The blues — the authentic American musical genre born in the Mississippi Delta — has found a new home in St. Louis. Visitors can explore the music’s history at the National Blues Museum, now open in downtown St. Louis.

Chuck Berry exhibit, National Blues Museum, St. Louis, Mo.
[/media-credit] Chuck Berry exhibit, National Blues Museum, St. Louis, Mo.

The National Blues Museum pays homage to the blues’ African roots and takes visitors chronologically through the music’s history. It begins with chants and work songs in the slave fields of the American South.

Exhibits focus on the blues’ many variations as African-Americans moved north during the Great Migration.

St. Louis’ own impact on the blues is examined with W. C. Handy’s St. Louis Blues, one of the blues’ first big hits, as well as the legendary songs Stagger Lee, and Frankie and Johnny.

A section of the museum is dedicated to female blues singers.

In addition to a multitude of see-and-read exhibits, the museum has an interactive component. Stopping at various stations throughout the museum, visitors can create their own blues song adding harmonica, piano and guitar tracks along the way. After mixing their recording in the studio, guests can even design their own album cover for their music and email their masterpiece to themselves.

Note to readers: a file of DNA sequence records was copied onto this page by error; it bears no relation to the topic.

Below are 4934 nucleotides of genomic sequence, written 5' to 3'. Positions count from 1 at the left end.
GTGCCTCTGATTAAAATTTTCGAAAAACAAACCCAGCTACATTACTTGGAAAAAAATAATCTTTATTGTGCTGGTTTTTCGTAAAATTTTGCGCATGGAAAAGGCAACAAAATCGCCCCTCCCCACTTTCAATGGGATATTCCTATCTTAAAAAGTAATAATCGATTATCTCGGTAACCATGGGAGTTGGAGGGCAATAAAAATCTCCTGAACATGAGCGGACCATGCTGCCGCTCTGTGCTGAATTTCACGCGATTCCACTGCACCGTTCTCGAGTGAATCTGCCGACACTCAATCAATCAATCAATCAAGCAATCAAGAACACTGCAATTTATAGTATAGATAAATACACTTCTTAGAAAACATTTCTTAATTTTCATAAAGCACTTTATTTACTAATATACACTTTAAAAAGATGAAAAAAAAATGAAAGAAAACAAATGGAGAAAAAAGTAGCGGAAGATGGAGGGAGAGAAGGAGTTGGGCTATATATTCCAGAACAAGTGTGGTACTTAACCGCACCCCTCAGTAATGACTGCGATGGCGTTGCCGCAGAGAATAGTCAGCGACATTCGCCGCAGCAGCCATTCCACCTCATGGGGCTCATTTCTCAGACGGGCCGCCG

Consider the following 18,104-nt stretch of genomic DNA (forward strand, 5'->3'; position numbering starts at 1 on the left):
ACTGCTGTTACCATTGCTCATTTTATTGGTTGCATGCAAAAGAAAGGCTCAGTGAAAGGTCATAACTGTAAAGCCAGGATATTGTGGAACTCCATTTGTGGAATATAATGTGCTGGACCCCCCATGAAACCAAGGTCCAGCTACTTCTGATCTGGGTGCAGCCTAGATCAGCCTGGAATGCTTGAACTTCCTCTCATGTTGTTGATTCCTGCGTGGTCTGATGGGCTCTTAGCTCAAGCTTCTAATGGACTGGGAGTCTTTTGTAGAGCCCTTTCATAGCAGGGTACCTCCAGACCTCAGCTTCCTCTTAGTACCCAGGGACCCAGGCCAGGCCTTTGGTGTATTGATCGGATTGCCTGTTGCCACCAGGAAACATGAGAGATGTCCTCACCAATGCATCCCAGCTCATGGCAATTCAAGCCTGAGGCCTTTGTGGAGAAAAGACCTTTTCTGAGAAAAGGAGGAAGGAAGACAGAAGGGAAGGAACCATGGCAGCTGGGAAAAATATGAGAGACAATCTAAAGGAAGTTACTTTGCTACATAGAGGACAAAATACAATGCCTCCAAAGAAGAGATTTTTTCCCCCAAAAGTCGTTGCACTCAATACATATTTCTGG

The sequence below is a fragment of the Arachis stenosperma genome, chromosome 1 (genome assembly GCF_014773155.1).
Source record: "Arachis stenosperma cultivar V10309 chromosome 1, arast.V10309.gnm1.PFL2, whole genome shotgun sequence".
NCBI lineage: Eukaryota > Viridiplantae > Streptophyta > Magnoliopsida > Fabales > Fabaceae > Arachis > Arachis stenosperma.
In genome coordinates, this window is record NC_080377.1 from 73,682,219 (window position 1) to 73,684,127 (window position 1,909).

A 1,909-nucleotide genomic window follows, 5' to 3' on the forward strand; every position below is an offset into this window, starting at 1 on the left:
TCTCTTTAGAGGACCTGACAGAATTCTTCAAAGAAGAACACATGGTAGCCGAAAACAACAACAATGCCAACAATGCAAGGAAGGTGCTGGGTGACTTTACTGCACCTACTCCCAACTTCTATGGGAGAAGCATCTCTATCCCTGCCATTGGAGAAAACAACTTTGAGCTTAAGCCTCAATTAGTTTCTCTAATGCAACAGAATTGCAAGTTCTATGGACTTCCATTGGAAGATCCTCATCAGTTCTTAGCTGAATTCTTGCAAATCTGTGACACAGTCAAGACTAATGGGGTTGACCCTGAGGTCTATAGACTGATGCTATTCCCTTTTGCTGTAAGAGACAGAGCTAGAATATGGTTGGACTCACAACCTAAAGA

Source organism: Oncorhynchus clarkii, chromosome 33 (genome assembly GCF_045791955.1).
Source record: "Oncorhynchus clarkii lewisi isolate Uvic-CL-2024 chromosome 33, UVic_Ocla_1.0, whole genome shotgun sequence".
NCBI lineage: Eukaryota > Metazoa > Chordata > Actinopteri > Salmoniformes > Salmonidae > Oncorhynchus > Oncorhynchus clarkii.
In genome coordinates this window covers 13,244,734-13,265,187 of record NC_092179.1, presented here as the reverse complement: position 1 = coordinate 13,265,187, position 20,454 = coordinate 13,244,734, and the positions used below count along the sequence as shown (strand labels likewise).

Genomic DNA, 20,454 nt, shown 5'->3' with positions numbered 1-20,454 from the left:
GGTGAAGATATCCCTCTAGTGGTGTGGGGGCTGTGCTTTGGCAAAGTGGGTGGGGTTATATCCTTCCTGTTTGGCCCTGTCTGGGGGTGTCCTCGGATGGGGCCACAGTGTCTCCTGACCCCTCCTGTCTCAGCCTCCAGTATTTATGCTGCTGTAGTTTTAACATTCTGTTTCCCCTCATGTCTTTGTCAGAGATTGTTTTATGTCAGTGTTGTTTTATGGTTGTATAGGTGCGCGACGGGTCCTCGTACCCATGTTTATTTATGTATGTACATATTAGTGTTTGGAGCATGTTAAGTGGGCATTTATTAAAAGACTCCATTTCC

Groups of 20 or more receive a discount on admission, and motorcoach drivers receive free admission. Visits are self-guided, but for an additional cost, groups can go on a guided tour of the museum.

While there is no on-site motorcoach parking, a nearby loading zone and surface lots can accommodate motorcoaches.

For more information, call 314-925-0016 or visit

Article by Kathie Sutin